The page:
Tag Archives: Happiness

Natural beauty: Ottawa

I live in Ottawa, Canada, and even I found this image stunning.

Winter is here, but it has been too “warm” (a relative term) to produce ice thick enough to support people on the Rideau Canal Skateway—the world’s largest skating rink. The conditions did produce this natural beauty though.

I’ll take it, even as I count the days until I can tie up my skates to glide on that ice.

Love anyway

In our house, we count down to Christmas by lighting candles on the Advent wreath—one every Sunday before Christmas.

The fourth candle is the LOVE candle.

No matter what you believe, the Christmas story, and the stories of man whose birth we celebrate at Christmas, are about LOVE.

An unmarried woman gets pregnant? Love her anyway. A child is born out of wedlock? Love him anyway. A man is disenfranchised from society? Eat with him and love him anyway. A woman has a communicable disease? Walk with her and love her anyway. Someone wants to learn or play or work even though it’s a holy day? Teach them, laugh with them or help them and love them anyway.

This holiday season—no matter what or how you celebrate—love anyway.

Widely, madly, indiscriminately.

13 And now faith, hope, and love abide, these three; and the greatest of these is love.

— 1 Corinthians 13:13

This year, the best way we can show love is by keeping ourselves, our families and friends safe.

Sometimes we show the greatest love by staying away. With faith, and hope, we will abide, even when apart.


Joy, because the first Christmas gifts were not reciprocal

Nativity scene

It did not happen like this:

Joseph: Mary, the wise men are on their way, and they’re all carrying something.

Mary: Carrying something? What could that be?

Joseph: I’m not sure, but one of them has something shiny. I think it’s gold.

Mary: Gold! Oh, no! But I didn’t get anything for them. Do we have something under the manger we can wrap up quickly?

You know the scenario: Someone you don’t usually exchange gifts with appears before you with a brightly wrapped Christmas gift. She beams with joy, because she has found the perfect thing. She saw it, thought of you and knew that you had to have it.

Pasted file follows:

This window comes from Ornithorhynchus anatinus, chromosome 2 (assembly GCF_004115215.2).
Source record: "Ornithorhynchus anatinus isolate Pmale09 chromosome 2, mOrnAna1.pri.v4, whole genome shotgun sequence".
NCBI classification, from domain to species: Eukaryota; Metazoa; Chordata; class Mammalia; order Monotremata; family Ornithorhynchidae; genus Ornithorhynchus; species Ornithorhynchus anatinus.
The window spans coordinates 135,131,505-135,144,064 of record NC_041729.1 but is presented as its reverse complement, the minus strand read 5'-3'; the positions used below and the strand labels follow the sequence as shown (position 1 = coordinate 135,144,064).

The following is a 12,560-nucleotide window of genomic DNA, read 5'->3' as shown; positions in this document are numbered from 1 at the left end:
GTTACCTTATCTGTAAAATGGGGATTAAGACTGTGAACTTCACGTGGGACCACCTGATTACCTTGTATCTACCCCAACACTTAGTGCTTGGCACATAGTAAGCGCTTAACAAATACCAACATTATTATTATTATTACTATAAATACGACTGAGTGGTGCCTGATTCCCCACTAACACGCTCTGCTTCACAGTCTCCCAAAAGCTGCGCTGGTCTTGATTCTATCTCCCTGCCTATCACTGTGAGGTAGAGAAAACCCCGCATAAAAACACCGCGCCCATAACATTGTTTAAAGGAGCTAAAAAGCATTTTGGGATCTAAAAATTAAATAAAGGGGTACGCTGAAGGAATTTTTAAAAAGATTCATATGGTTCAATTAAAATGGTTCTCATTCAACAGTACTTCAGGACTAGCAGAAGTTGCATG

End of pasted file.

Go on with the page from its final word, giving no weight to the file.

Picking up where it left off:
Do you receive the gift with unqualified gratitude? Or do you think, “Oh, no! I don’t have anything for her”?

We don’t know what exactly happened that first Christmas, but I like to I imagine that, if gifts were brought to the new baby, Mary and Joseph received everything with grace and gratitude. To do otherwise would have deprived the wise visitors of the joy of giving.

This Christmas, when someone beams with joy as they present you that perfect something bought out of love, receive it with unqualified joy and gratitude.

The joy of giving doesn’t depend on the joy of receiving.

Advent Wreath with candles for Hope, Peace and Joy lit.

The peace of lowered expectations

We are in a different kind of December. We can’t fill up our calendars with festive parties every weekend.

It’s strange, but you have to admit, you’re feeling more rested, and you have more time to do everything you want to do.

Maybe you won’t be making the drive to a family Christmas gathering. Maybe it will be the first time you miss it.

It’s sad, but you have to admit, it will save you a lot of stress. Christmas will be more peaceful.

The cookie exchange, the group of friends that gets together every year, the Santa pub crawl will all have to wait.

Those are tough sacrifices, but you have to admit, it will be nice to not have to bake so much, and it will be easier to stick to a healthful diet.

We are forced to let go of events, rituals, traditions. Some of them we happily set free; others we will miss terribly.

No matter what, there is breathing room in those lowered expectations.

Peace.

Advent wreath with Hope and Peace candles lit

Desire Paths

I first read about desire paths in The Old Ways: A Journey by Foot by Robert McFarlane, People and other animals create desire paths when they opt for the shortest, fastest routes to destinations.